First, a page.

I remember the day like it was yesterday. I was standing in the kitchen sorting the mail when my husband walked in to share the news. “I got the orders today. Our unit is being deployed to Afghanistan.” “What do you mean?” I said as if responding in disbelief would change what I had just heard. I had been so proud when he was promoted to Major and when he became Commander of his medical unit. Now, all I could think was “what?”
Once the initial shock wore off, thoughts raced through my mind. I immediately began planning. At the time, our kids were 4 ½ and 15 months old and I had a very demanding full-time job. He would be gone for one year. I can do this. I kept repeating that over and over to myself. As my husband prepared to leave, I kept reassuring him that we would be fine. I told him not to let worry about us distract him from the job at hand – bring himself and each one of his soldiers home safely. Survival mode kicked in. This would be my way of supporting him and our country. I would keep life as normal as possible for my kids and ensure that my husband felt my love and support while he was gone. I can do this.
He was gone for one year and while it was hard at times (especially holidays and birthdays), we made it just fine. However, no one prepared us for what happened next. He came home.
We were so excited to see each other at first, and then the reality of what we had experienced became abundantly clear. He was a soldier and in a position of authority. Soldiers did exactly as he instructed without question or hesitation. A tactic not so well received by a 2 ½ year old son, 5 ½ year old daughter and a wife who had been making all the family decisions on her own for a year. Even worse, when he wasn’t barking orders at us, he wasn’t talking. His physical presence should be enough, right?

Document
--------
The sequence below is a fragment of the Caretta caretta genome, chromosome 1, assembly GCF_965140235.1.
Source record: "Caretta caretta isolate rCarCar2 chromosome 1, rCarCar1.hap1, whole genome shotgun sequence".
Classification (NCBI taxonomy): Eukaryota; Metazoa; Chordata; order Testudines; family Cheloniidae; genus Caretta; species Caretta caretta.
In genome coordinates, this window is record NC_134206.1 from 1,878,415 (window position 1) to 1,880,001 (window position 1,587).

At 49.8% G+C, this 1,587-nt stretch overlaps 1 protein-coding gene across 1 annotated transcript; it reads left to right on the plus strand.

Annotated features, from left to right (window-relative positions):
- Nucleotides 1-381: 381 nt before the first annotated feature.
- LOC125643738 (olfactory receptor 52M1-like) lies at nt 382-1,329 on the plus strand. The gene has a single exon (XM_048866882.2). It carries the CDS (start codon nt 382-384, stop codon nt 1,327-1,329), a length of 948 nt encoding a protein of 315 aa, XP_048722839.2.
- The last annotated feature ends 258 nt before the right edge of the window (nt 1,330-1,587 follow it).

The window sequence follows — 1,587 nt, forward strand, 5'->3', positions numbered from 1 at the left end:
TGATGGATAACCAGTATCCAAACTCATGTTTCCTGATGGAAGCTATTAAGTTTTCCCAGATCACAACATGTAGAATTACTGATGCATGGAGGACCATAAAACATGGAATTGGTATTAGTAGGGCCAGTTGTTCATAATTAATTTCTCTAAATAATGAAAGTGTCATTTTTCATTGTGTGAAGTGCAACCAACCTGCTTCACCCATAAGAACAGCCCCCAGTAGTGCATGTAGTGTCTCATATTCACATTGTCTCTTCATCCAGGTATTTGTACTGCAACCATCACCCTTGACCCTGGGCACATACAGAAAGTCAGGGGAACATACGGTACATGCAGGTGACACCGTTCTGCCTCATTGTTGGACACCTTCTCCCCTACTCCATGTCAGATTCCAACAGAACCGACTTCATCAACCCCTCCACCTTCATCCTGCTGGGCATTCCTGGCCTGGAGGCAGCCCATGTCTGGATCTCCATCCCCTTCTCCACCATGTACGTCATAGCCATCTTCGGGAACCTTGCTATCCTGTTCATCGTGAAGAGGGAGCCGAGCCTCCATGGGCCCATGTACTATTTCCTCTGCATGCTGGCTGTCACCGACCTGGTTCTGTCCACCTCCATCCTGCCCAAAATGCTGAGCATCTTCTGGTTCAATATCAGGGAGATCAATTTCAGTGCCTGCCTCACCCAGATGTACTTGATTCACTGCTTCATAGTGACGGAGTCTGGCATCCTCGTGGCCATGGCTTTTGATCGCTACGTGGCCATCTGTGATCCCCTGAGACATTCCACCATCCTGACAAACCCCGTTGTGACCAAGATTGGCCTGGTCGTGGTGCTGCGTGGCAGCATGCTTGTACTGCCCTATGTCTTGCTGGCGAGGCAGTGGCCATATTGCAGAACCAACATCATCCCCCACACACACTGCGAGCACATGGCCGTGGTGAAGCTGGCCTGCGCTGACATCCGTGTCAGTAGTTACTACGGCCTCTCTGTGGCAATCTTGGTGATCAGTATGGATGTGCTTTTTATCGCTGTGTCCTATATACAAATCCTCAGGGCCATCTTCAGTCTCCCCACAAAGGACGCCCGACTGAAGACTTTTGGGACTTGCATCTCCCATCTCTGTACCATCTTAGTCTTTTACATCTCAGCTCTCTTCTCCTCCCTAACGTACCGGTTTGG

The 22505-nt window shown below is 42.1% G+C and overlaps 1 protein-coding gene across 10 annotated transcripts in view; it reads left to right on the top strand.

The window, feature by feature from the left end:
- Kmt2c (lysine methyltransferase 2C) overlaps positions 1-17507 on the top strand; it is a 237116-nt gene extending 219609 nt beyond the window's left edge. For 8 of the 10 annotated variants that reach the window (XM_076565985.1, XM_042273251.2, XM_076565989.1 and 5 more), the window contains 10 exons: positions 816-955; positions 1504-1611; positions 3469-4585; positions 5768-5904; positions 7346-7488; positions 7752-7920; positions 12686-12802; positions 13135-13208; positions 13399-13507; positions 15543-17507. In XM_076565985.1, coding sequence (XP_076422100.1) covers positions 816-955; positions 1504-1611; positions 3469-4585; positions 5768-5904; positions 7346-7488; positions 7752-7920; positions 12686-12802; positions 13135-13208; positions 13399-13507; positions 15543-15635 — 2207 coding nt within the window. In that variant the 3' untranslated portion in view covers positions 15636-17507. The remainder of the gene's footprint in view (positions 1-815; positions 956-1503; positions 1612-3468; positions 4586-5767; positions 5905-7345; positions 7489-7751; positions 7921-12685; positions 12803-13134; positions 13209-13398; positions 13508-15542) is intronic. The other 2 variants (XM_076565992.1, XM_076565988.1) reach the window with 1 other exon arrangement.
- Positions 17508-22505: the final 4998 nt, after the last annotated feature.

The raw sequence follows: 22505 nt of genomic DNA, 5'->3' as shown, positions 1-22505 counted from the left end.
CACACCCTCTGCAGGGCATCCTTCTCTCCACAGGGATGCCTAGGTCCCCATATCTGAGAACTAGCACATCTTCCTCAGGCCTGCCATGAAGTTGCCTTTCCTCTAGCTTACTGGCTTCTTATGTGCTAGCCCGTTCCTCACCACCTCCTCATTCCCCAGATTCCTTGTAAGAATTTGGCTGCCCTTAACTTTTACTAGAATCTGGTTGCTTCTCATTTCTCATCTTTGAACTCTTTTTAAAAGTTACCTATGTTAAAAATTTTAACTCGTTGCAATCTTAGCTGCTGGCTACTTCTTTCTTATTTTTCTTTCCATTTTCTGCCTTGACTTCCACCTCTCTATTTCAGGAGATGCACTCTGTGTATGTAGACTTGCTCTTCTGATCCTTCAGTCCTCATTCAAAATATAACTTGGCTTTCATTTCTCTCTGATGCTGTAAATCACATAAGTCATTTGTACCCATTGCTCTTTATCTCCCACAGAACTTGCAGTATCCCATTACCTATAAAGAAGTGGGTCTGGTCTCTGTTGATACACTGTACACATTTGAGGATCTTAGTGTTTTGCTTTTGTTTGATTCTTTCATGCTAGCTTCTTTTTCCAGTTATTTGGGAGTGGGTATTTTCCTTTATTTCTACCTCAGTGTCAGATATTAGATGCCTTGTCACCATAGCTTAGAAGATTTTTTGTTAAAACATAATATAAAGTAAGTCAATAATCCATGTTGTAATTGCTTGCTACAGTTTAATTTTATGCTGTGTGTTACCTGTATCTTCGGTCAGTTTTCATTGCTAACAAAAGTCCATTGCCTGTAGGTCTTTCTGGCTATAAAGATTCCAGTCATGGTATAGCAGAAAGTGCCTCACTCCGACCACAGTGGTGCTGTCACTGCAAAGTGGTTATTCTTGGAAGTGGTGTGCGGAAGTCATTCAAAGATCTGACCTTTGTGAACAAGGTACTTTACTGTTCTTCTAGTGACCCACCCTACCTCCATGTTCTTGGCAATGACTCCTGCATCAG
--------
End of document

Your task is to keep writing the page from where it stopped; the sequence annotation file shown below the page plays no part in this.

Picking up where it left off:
He didn’t talk to me for months. The tension in the air was thick. I walked on egg shells not wanting to say or do anything to set him off. I tried to corral the kids and keep them out of his way and behaving well. It was exhausting. Any attempt I made to relieve the tension was met with cold, abrupt disinterest.
I felt isolated, disappointed and afraid. I was patient at first. Patience turned to anger. Anger turned to desperation. I feared that the man I knew was gone. Our kids needed their father. I needed my husband. I couldn’t believe that we had made it through the deployment just fine only to find ourselves in this awful place. And he was home safely!
One afternoon, I received a text message from a high school friend. She had seen a picture I had posted on Facebook and wanted to check in on me. The picture was of me and Tarren on the day he returned to Fort Hood. She said I looked scared to death. I breathed a sigh of relief. I had not wanted to admit to anyone how I was feeling. My friend could see it all over my face and she didn’t even know all that had happened since that picture. She told me of another friend who had been through the same experience. She and her husband struggled for two years. They even separated at one point – their marriage on the brink of explosion.
God really spoke to me through my friend. First, there was a time frame. Two years. Not forever. Not always. Two years. That was manageable. Second, this could destroy our marriage. I was not willing to even entertain the idea of separation. God gave me the choice. He needed room to work and my pushing and trying to control everything (even if was intended to make things better) was only getting in the way. It was not about me changing my husband. It was about me changing me. I had to stop pushing.
I wasn’t willing to sacrifice my marriage just to be right or in control, so I agreed to stop pushing. I let go of the way things “used to be” and accepted a new way of relating to and living with my husband. I created space for God to work. And then, I did what I knew I could do without getting in God’s way. I prayed.
I turned to God daily in prayer. I asked for patience, strength, courage and guidance on how to be the wife that he needed. I held firmly to Deuteronomy 31:8 which promises “The Lord himself will go before you and will be with you; he will never leave you nor forsake you. Do not be afraid. Do not be discouraged.”
It took around two years before we were finally at our new normal. Frankly, I don’t remember much about our life before Afghanistan. I do know that the experience brought me closer to God – strengthening my faith and resolve to trust Him always. It is through our faith and our commitment to each other that my husband and I moved forward in partnership. It took a lot of patience, love and willingness to find our new path. In time, healing found us.